Canonical provides engineering, online and professional services to Ubuntu partners and customers worldwide. As the company behind the Ubuntu project, Canonical is committed to the production and support of Ubuntu – an ever-popular and fast-growing open-source operating system. It aims to ensure that Ubuntu is available to every organisation and individual on servers, desktops, laptops and netbooks.
Canonical partners with computer hardware manufacturers to certify Ubuntu, provides migration, deployment, support and training services to businesses, and offers online services direct to end users. Canonical also builds and maintains collaborative, open-source development tools to ensure that organisations and individuals can participate fully in innovations within the open-source community. For more information, visit www.canonical.com.
About Open Invention Network®
Open Invention Network is a collaborative enterprise that enables innovation in open source and an increasingly vibrant ecosystem around Linux. It does this by acquiring and licensing patents, influencing behaviors and policy and protecting the integrity of the ecosystem through strategic programs such as Linux Defenders. OIN enables the growth and continuation of open source software by fostering a healthy Linux ecosystem of investors, vendors, developers and users.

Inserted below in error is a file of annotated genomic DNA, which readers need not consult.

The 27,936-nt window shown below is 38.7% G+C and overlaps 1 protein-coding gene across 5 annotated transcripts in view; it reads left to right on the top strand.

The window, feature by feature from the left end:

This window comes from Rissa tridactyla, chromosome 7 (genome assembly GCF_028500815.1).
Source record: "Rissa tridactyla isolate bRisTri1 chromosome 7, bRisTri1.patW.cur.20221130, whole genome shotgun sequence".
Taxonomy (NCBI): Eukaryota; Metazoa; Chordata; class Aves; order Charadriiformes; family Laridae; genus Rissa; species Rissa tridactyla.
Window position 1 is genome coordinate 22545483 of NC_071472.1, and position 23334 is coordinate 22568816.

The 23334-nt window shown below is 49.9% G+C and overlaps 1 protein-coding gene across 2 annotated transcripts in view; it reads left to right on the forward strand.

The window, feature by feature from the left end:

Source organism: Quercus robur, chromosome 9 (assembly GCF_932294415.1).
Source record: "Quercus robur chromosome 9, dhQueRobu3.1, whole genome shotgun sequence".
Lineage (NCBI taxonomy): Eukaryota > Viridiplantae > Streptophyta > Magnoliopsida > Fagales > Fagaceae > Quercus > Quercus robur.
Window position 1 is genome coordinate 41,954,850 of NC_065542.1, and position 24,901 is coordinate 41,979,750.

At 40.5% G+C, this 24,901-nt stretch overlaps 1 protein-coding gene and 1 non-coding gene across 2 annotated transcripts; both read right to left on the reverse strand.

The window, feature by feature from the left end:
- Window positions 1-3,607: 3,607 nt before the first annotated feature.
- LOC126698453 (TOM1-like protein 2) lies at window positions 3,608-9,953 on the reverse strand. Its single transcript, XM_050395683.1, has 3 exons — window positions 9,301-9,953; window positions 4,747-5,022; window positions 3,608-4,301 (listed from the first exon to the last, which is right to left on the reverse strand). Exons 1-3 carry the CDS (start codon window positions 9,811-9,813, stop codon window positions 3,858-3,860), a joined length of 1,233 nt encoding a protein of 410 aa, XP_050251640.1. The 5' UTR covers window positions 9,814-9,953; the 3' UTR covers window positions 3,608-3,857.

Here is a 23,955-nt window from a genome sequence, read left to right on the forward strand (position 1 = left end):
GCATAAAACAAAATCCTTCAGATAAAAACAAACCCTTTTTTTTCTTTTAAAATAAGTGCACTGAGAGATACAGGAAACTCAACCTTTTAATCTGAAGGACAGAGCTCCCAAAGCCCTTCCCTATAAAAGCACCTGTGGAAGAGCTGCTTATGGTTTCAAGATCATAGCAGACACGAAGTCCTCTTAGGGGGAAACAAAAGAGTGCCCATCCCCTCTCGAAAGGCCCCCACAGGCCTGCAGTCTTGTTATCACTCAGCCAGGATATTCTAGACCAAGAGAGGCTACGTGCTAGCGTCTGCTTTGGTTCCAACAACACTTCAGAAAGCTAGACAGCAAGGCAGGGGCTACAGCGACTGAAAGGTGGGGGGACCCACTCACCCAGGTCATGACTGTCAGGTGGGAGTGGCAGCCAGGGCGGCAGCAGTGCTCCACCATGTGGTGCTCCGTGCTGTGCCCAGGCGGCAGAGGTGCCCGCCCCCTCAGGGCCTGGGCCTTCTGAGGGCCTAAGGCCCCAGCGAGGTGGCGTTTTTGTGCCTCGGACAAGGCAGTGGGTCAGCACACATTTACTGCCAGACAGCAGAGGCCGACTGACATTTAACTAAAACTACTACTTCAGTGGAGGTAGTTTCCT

Open Invention Network has considerable industry backing. It was launched in 2005 by IBM, NEC, Novell, Philips, Red Hat and Sony. OIN has received supplemental financial support from Canonical. For more information, visit www.openinventionnetwork.com.
Open Invention Network, the Open Invention Network logo, Linux Defenders, Linux Defenders 911 and the Linux Defenders 911 logo are registered trademarks or the property of Open Invention Network, LLC. All other names and brand marks are the property of their respective holders.
For Open Invention Network:
Ketchum for Open Invention Network
Baker Communications Group